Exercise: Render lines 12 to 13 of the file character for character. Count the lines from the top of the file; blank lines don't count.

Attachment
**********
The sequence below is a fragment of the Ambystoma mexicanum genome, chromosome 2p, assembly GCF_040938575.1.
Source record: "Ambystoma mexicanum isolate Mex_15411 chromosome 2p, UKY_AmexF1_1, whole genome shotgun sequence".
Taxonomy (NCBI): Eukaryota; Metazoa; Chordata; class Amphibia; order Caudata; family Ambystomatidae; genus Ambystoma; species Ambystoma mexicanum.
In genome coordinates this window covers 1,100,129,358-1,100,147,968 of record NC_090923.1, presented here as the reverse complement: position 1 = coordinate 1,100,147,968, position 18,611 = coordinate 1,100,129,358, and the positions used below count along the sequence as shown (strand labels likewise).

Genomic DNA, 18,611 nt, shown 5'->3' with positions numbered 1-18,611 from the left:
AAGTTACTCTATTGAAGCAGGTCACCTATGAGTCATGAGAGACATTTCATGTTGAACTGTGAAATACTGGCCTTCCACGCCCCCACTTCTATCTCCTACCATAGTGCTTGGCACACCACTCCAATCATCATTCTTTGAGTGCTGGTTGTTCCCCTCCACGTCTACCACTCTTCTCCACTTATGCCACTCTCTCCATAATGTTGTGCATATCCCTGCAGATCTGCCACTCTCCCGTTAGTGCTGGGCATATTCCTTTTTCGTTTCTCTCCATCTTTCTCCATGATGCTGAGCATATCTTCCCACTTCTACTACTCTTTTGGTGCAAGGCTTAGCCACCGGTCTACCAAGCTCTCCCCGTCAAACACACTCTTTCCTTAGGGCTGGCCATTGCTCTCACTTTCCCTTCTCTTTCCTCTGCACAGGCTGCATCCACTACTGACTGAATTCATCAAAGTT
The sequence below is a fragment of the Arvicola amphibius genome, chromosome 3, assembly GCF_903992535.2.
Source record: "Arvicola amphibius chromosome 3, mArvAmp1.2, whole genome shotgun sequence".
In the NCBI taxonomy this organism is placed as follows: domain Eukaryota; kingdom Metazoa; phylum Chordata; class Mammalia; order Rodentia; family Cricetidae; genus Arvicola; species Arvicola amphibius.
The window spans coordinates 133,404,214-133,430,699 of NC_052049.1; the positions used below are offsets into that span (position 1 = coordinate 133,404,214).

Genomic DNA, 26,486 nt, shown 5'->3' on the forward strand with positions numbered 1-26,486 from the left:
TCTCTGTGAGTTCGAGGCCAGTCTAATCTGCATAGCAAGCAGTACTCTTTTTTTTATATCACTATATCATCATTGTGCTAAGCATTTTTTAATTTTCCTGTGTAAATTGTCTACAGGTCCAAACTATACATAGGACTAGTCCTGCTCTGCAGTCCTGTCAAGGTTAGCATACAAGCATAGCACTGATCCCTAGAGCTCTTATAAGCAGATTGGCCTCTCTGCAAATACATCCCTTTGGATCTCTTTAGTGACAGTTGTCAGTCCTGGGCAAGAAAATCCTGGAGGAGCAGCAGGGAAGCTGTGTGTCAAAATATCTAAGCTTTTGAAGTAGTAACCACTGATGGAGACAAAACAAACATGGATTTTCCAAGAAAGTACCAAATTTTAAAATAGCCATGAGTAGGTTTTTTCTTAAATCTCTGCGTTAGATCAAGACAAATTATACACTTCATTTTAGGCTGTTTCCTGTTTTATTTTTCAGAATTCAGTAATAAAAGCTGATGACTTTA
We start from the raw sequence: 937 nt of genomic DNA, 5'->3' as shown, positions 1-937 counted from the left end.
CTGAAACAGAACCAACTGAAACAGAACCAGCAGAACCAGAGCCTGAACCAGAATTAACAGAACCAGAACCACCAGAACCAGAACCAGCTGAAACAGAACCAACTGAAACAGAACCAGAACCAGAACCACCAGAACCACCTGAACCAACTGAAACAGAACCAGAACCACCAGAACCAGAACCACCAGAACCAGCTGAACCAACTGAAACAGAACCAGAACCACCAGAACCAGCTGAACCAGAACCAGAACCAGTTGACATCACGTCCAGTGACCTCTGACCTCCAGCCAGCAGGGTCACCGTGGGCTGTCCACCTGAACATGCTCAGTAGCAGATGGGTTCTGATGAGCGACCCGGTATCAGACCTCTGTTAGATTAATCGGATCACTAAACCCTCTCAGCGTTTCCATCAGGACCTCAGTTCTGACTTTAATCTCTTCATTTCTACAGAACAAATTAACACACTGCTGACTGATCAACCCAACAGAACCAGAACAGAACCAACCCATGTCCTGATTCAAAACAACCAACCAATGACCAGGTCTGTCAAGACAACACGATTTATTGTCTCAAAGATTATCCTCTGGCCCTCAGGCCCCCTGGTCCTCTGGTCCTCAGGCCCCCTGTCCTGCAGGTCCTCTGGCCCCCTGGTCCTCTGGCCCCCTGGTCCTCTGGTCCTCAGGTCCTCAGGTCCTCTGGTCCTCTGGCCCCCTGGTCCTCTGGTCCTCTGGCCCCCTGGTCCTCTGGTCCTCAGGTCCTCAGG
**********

TCTCTGTGAGTTCGAGGCCAGTCTAATCTGCATAGCAAGCAGTACTCTTTTTTTTATATCACTATATCATCATTGTGCTAAGCATTTTTTAATTTTCCTGTGTAAATTGTCTACAGGTCCAAACTATACATAGGACTAGTCCTGCTCTGCAGTCCTGTCAAGGTTAGCATACAAGCATAGCACTGATCCCTAGAGCTCTTATAAGCAGATTGGCCTCTCTGCAAATACATCCCTTTGGATCTCTTTAGTGACAGTTGTCAGTCCTGGGCAAGAAAATCCTGGAGGAGCAGCAGGGAAGCTGTGTGTCAAAATATCTAAGCTTTTGAAGTAGTAACCACTGATGGAGACAAAACAAACATGGATTTTCCAAGAAAGTACCAAATTTTAAAATAGCCATGAGTAGGTTTTTTCTTAAATCTCTGCGTTAGATCAAGACAAATTATACACTTCATTTTAGGCTGTTTCCTGTTTTATTTTTCAGAATTCAGTAATAAAAGCTGATGACTTTA
We start from the raw sequence: 937 nt of genomic DNA, 5'->3' as shown, positions 1-937 counted from the left end.